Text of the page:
Fig: generateTokenFlow with Mule 4

Details

verifyTokenFlow

This flow takes a payload containing a JWT token as input and returns the decoded details as output using the verifyToken(String token) method of the AuthHelper.java class invoked through Invoke Static processor.

Fig: verifyTokenFlow with Mule 4

Details
Sample Requests Responses

generateToken 

Request 

Url:  http://localhost:8093/generateToken?userId=YourUserId

Response  
eyJhbGciOiJIUzI1NiJ9.eyJpc3MiOiJJU04iLCJhdWQiOiJOb3RSZWFsbHlJbXBvcnRhbnQiLCJpYXQiOjE1OTU4MzQxNTMsImV4cCI6MTU5NjY5ODE1MywiaW5mbyI6eyJ1c2VySWQiOiJTaHViaGFtIn19.0ucbeW32P0aNZ2DmUTDhcHybOHgLVsQjeSdZT87olus
verifyToken

Request 

Url: http://localhost:8093/verify

Request Body: 

{
    "token": "eyJhbGciOiJIUzI1NiJ9.eyJpc3MiOiJJU04iLCJhdWQiOiJOb3RSZWFsbHlJbXBvcnRhbnQiLCJpYXQiOjE1OTU4MzQxNTMsImV4cCI6MTU5NjY5ODE1MywiaW5mbyI6eyJ1c2VySWQiOiJTaHViaGFtIn19.0ucbeW32P0aNZ2DmUTDhcHybOHgLVsQjeSdZT87olus"
}

Response

{
  "expires": {
    "dayOfYear": 19,
    "year": 1970,
    "weekyear": 1970,
    "chronology": {
      "zone": {
        "uncachedZone": {
          "fixed": false,
          "cachable": true,
          "ID": "Asia/Kolkata"
        },
        "fixed": false,
        "ID": "Asia/Kolkata"
      }
    },
    "weekOfWeekyear": 4,
    "secondOfMinute": 38,
    "millisOfDay": 61298153,
    "monthOfYear": 1,
    "dayOfWeek": 1,
    "minuteOfDay": 1021,
    "era": 1,
    "zone": {
      "uncachedZone": {
        "fixed": false,
        "cachable": true,
        "ID": "Asia/Kolkata"
      },
      "fixed": false,
      "ID": "Asia/Kolkata"
    },
    "yearOfCentury": 70,
    "secondOfDay": 61298,
    "millisOfSecond": 153,
    "afterNow": false,
    "equalNow": false,
    "beforeNow": true,
    "dayOfMonth": 19,
    "hourOfDay": 17,
    "centuryOfEra": 19,
    "millis": 1596698153,
    "yearOfEra": 1970,
    "minuteOfHour": 1
  },
  "userId": "Shubham",
  "issued": {
    "dayOfYear": 19,
    "year": 1970,
    "weekyear": 1970,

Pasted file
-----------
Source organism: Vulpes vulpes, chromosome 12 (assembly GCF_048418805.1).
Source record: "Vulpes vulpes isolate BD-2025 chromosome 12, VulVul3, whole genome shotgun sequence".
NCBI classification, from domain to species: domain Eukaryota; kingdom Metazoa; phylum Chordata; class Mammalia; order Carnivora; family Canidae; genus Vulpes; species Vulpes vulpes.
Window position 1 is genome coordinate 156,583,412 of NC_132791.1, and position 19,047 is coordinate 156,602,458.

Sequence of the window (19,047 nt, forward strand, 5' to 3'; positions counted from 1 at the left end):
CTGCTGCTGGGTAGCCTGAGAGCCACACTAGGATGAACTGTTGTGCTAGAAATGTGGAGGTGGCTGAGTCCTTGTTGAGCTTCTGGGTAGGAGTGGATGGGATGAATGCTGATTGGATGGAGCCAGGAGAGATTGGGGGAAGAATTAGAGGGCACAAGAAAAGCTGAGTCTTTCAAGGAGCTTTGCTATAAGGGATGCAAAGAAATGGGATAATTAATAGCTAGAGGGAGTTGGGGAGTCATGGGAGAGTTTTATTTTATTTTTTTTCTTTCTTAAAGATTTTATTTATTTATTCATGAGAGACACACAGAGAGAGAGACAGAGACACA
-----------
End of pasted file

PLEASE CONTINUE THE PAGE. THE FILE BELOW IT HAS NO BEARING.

"chronology": {
      "zone": {
        "uncachedZone": {
          "fixed": false,
          "cachable": true,
          "ID": "Asia/Kolkata"
        },
        "fixed": false,
        "ID": "Asia/Kolkata"
      }
    },
    "weekOfWeekyear": 4,
    "secondOfMinute": 14,
    "millisOfDay": 60434153,
    "monthOfYear": 1,
    "dayOfWeek": 1,
    "minuteOfDay": 1007,
    "era": 1,
    "zone": {
      "uncachedZone": {
        "fixed": false,
        "cachable": true,
        "ID": "Asia/Kolkata"
      },
      "fixed": false,
      "ID": "Asia/Kolkata"
    },
    "yearOfCentury": 70,
    "secondOfDay": 60434,
    "millisOfSecond": 153,
    "afterNow": false,
    "equalNow": false,
    "beforeNow": true,
    "dayOfMonth": 19,
    "hourOfDay": 16,
    "centuryOfEra": 19,
    "millis": 1595834153,
    "yearOfEra": 1970,
    "minuteOfHour": 47
  }
}

Conclusion

JWT serves as a very effective mode for authentication when the services of an API manager are out of the picture.

Additionally JWTs can be coupled with Spring security framework for added and enhanced security measures. 

This is a stateless authentication mechanism as the user state is never saved in server memory. The server’s protected routes will check for a valid JWT in the Authorization header, and if it is present, the user will be allowed to access protected resources. As JWTs are self-contained, all the necessary information is there, reducing the need to query the database multiple times.